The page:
THE SNP passionately wants to remain in the EU if it secures a Yes vote in the 2014 referendum ("Fresh doubt cast on SNP plans to keep the pound", The Herald, December 14).
We can safely assume from this that Alex Salmond thinks the EU is a highly desirable state of affairs. However he clearly draws the line at voting rights.
When it comes to deciding the franchise for the Scotland referendum a huge swathe of potential voters are excluded, yet they would not be if one was voting in the European parliamentary elections Amongst the groups who qualify to vote in said election are "British nationals now living overseas who have previously been registered to vote in a Scottish constituency in the last 15 years."
So my children, aged 26 and 24, who attended school and university in Scotland, but like thousands of other contemporaries moved to London or further afield for work, can vote for an MEP but cannot have a say in their homeland's future.
Just to rub salt in the wound the other categories of people who qualify to vote in the European Parliamentary poll are Commonwealth citizens resident in Scotland and citizens of other EU countries who are resident at the time of the referendum.
If I were a cynic I might think that this referendum was rigged and that Mr Salmond had little to learn from the politics of Tammany Hall.
ANDREW McKie is not alone in clamouring for specific answers about how Scotland will operate after independence is achieved ("Myth and fiction are of no use in creating a state", The Herald, December 17). Most of those doing the clamouring do it not so much to elicit information, but to give the impression that the Scottish Government has given no thought to the practicalities of issues such as customs posts at Berwick or still being able to watch EastEnders.
There is, even now, a White Paper being prepared that will spell out in great detail how Scotland will operate in the immediate to medium term after a successful result in 2014. The longer term, like everything else in life, will take care of itself.
The No campaign is aware of this forthcoming White Paper but, before it appears, it needs to make the electorate believe that the SNP has no plans and is dishonest and shifty. That is why the three opposition leaders in Holyrood appear to have sychronised their attacks on the Government. Nothing else can explain the unprecedented harmony between the Scottish Labour and Conservative parties.
David C Purdie,
12 Mayburn Vale,
THE 2011 census report on Scotland's population prompts observations highly relevant to the issue of Scottish independence. Between 1951 and 2001, when the British state was its most centralised, the population of Scotland fell while the population of England rose by 20%. Now, after the first decade of devolution, the population of Scotland has risen by 5% while the population of England has risen by 7%.
We have a long way to go, though, to make up for our relative decline under 305 years of the Union. In 1707 the population of Scotland was 20% of that of England. Now the population of Scotland is 10% of that of England. Only independence – or perhaps a maximum devolution option that is not on the table – can fully unleash Scotland's potential and close the gap.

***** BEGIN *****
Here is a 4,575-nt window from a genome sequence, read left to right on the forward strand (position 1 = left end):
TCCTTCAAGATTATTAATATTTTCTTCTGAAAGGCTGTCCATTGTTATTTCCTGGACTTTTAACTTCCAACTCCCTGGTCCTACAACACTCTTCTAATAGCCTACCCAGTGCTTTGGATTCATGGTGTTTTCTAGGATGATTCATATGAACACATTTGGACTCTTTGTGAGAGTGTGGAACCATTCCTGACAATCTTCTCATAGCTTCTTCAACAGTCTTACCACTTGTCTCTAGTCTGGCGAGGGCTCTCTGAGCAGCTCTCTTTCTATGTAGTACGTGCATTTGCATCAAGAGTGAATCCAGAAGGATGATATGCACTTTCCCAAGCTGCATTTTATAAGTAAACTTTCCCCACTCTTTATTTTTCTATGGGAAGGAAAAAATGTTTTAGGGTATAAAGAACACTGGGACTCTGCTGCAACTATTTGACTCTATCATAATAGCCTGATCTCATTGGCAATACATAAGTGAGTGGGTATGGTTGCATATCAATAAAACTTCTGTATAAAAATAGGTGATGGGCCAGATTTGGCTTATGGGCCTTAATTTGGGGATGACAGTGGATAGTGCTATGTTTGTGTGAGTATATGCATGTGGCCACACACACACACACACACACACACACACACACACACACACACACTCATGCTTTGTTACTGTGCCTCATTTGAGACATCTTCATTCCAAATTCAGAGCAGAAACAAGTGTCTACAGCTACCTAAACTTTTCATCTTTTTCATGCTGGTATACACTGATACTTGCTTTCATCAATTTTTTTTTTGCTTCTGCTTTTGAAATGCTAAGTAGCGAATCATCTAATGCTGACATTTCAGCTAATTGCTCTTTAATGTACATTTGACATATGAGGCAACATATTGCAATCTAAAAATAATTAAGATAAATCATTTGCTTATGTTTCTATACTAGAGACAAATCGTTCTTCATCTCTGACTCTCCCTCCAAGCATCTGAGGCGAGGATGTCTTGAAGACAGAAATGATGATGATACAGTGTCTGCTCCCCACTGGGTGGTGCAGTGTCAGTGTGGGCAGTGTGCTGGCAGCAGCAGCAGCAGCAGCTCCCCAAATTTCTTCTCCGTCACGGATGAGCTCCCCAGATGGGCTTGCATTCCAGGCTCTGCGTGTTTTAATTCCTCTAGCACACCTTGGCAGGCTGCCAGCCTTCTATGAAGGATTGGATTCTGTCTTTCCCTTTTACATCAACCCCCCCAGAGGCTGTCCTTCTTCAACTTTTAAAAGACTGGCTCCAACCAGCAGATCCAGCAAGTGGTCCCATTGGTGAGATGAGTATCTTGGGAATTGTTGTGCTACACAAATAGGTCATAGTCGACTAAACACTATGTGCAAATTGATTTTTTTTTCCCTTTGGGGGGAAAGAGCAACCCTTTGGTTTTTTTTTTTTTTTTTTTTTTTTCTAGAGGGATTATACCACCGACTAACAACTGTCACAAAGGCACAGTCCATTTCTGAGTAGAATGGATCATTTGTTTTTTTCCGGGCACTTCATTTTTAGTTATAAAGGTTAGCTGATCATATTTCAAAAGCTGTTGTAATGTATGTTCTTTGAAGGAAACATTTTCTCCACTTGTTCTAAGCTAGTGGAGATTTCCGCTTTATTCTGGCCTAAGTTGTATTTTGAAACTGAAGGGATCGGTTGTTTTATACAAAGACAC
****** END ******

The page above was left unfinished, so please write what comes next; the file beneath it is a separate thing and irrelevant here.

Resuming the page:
17 Carlaverock Drive, Tranent.
PERHAPS there is an element of fantasy to some of the SNP's ideas. I certainly hope so. While I voted for the party, I disagree with a lot of SNP policy and my Yes vote is largely predicated on seeing it as the only hope of removing the SNP from Holyrood in my lifetime, taking account of the seemingly terminal decline of our opposition parties. But I'd sooner have Alex Salmond's optimistic, upbeat vision of the future than the two decades of grinding austerity that form the foundations of the Conservative Party, England's natural party of government.
Andrew McKie's pessimism may prove well founded, but at least the SNP aspires to a better future. London Conservatives, who answer to financial and corporate might and act in the interests of a plutocratic elite, are planning a worse future for most of us. Even if I was only minimally informed, the choice would be a simple one for me; hope versus despair.
FREDERICK Jenkins (Letters, December 14) notes the expenditure on artwork for the forthcoming Commonwealth Games, and remarks on the continuing lack of a high quality Scottish anthem. I suggest that the tune which concludes Mendelssohn's 4th Symphony – the "Scottish" symphony – has all the musical characteristics for a successful anthem. It combines a memorable tune, and the capacity to stir the blood at sports events, with the dignity required for formal and ceremonial occasions. Mendelssohn was, of course, a great lover of Scotland and his Hebrides overture, popularly known as Fingal's Cave, is another testament to his ability to evoke Scotland, without descending into the cliches of other so-called national songs. As for suitable words for an anthem, might that task be entrusted to our Makar?
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